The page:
A: For patients who develop COVID-19 before starting planned RT, it is best to wait with any treatment until the infection is over to avoid immunosuppression. However, if the lymphoma is progressing, local RT may control the symptomatic disease and allow bridging to later definitive treatment. Systemic immunosuppressive therapy would seem a risky choice.
Q: When would shortening the course of RT through alternative hypofractionation schemes be warranted?
A: This should be considered in cases where the irradiated volume is relatively small and not located in or close to very critical structures, such as the heart, large volumes of lung or the central nervous system.
Q: What are some of the risks and benefits that need to be considered in these cases?
A: Risks include increased incidence of late effects in the irradiated normal tissues. An experienced radiation oncologist will know what and when to avoid. The relatively low radiation doses needed for lymphomas make hypofractionation safe in many cases but, if more than minimal volume of heart and lungs are included, standard 2 Gy fractionation often is advisable. Benefits are fewer treatments, sparing patient and staff unnecessary COVID-19 infection risk, and sparing the treatment facility some treatments in a situation with limited RT capacity.
Q: How should these patients be monitored for immune function or risk for COVID-19 while undergoing RT?
A: The patients should be asked about possible COVID-19 symptoms at each treatment visit and should be appropriately tested if symptoms appear. It may be advisable to follow the white blood cell count, particularly the lymphocyte count. When imaging includes the chest, staff should be especially alert to pulmonary changes, and the situation should be reviewed immediately if even minor infiltrates start to appear.
Q: How do the emergency guidelines address the risk for late effects of RT among these patients?
A: In general, larger fractions increase the effective dose for late effects. However, modern highly conformal RT techniques ensure only minimal volumes of normal tissues receive the full dose. This is true of the total RT dose, but it also is true of each fraction. Hence, most of the normal tissues getting any dose with modern RT will get a low fraction size within the standard 2 Gy range, thereby reducing the risk for late effects. The emergency guidelines stress that optimal conformal RT technique is even more important when using hypofractionation. The technology allows for accurate assessment in each case of how much of every organ gets a fraction size larger than 2 Gy, and the experienced radiation oncologist will be able to judge whether this is acceptable or not. If not, the treatment plan can easily be transformed to conventional fractionation.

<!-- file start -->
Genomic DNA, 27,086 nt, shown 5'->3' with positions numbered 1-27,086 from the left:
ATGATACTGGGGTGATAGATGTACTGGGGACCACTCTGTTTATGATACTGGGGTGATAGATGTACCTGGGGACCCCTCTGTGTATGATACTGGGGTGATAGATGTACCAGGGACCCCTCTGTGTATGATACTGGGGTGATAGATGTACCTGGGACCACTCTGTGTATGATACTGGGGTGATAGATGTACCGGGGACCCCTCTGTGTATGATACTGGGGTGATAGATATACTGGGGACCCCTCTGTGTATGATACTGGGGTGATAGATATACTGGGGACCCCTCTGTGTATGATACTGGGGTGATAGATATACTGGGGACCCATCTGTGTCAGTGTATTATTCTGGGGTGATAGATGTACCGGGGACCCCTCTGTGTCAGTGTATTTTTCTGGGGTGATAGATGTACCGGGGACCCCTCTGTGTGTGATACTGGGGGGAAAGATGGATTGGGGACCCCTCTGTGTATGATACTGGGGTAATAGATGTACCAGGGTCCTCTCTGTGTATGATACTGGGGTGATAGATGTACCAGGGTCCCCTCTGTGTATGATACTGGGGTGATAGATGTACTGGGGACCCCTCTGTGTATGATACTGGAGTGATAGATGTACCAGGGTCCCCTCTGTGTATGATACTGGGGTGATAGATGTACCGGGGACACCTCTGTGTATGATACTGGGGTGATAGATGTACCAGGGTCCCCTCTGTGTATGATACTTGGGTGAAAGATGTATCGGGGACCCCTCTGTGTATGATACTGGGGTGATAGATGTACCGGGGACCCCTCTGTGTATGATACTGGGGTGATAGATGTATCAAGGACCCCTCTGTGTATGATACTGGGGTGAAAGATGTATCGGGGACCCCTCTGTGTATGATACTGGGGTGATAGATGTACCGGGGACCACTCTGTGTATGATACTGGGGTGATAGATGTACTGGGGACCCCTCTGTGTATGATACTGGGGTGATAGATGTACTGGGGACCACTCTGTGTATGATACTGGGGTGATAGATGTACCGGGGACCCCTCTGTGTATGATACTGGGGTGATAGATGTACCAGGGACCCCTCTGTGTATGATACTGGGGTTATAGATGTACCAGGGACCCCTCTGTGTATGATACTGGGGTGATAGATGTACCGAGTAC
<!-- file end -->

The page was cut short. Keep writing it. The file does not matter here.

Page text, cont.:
Q. How will you study the impact of the emergency guidelines after the pandemic is over?
A: We will evaluate the lymphoma control, acute and late effects of the altered fractionation in different lymphomas. – By Jennifer Byrne
Yahalom J, et al. Blood. 2020;doi:10.1182/blood.2020006028.
For more information:
Joachim Yahalom, MD, can be reached at Memorial Sloan Kettering Cancer Center, 1275 York Ave., New York, NY 10065.
Disclosure: Yahalom reports no relevant financial disclosures.